The Problem of Space Weather

I wanted to share this story not merely because it’s a real concern, but also because I found the man being interviewed so balanced and reasonable. Read the interview answers themselves and ignore the somewhat hyperbolic introductory text from the journalist. The main issue is with solar flares and coronal mass ejections  (“space weather,” as Mike Hapgood calls it) and their potential for disruptive effects on Earth. That is a real potential, but it’s hard to pin down and quantify. We’ve certainly seen disruption of satellites and power grids, but we haven’t received a truly thunderous solar storm since the dawn of the computer age.

The thing is, we don’t really understand a great deal about space weather, which makes predicting it and guarding against it quite difficult. A powerful enough solar storm can knock out power and disrupt communication, but could it also do permanent damage to circuits and data storage? We just don’t know.

How are solar flares and coronal mass ejections related?
There’s an association between flares and coronal mass ejections, but it’s a relationship we don’t quite understand scientifically. Sometimes the CME launches before the flare occurs, and vice versa.

What happens when those particles reach Earth?
There can be a whole range of effects. The classic one everyone quotes is the effect on the power grid. A big geomagnetic storm can essentially put extra electric currents into the grid. If it gets bad enough, you can have a complete failure of the power grid — it happened in Quebec back in 1989. If you’ve got that, then you’ve just got to get it back on again. But you could also damage the transformers, which would make it much harder to get the electric power back.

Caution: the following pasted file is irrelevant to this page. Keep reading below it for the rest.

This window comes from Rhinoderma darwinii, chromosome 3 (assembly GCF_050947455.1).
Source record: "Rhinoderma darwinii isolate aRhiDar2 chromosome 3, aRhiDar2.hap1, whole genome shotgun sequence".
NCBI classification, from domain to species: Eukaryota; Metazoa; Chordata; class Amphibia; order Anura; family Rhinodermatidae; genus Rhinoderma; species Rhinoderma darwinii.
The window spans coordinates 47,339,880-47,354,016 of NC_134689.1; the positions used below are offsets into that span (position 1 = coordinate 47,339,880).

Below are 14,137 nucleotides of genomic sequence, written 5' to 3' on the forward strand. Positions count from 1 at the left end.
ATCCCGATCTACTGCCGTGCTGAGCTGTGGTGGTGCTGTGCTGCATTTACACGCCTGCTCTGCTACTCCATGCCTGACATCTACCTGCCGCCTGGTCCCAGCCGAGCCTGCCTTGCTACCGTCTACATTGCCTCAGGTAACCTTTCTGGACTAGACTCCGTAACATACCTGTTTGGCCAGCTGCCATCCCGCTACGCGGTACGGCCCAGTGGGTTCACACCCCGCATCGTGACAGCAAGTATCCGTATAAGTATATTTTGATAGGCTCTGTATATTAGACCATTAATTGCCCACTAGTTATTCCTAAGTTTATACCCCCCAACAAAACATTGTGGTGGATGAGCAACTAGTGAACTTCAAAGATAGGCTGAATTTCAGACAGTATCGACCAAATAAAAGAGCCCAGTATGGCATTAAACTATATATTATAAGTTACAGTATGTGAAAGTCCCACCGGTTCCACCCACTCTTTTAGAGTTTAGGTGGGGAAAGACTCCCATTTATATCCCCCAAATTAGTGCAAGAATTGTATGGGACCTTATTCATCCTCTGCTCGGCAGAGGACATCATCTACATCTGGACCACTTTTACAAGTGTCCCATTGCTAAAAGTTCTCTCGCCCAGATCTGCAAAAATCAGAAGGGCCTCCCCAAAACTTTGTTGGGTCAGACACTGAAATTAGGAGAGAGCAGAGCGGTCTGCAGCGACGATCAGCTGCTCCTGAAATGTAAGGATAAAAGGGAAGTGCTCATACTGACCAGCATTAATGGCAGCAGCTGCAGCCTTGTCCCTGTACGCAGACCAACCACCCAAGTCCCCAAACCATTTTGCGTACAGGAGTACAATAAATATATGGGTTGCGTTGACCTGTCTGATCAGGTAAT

How else could people be affected?
You get big disturbances in the Earth’s upper atmosphere — what we call the ionosphere — and that could be very disruptive to things like GPS [the network of global positioning system satellites]. Given the extent we use GPS in everyday life [including for cellphone networks, shipping safety and financial transaction records], that’s a big issue.

The storms can also disrupt communications on transoceanic flights. Sometimes when that happens, they will either divert or cancel flights. So that would be the like the disruption we had in Europe from the volcano two years ago, where they had to close down airspace for safety reasons.

What went wrong in the 1989 storm?
In the U.K., there were two damaged transformers that had to be repaired. But no power cuts. The worst thing is what happened in Quebec. In Quebec, the power system went from normal operation to failure in 90 seconds. It  affected around 6 million people. The impact was reckoned to be $2 billion Canadian in 1989 prices.

We had lots of disruption to communications to spacecraft operations. The North American Aerospace Defense Command has big radars tracking everything in space, and as they describe it, they lost 1,600 space objects. They found them again, but for a few days they didn’t know where they were.

What are the chances that something like this will happen soon?
A recent paper [published in February in the journal Space Weather] tried to estimate the chance of having a repeat of 1859 and came up with a value of a 12% chance of it happening in the next 10 years. That’s quite a high risk.

What can be done?
The biggest step is to make more and more people aware of the issue, so they’re thinking about it in the way they design things. That’s the most critical part.

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About Thomas L. McDonald

Thomas L. McDonald writes about technology, theology, history, games, and shiny things. Details of his rather uneventful life as a professional writer and magazine editor can be found in the About tab.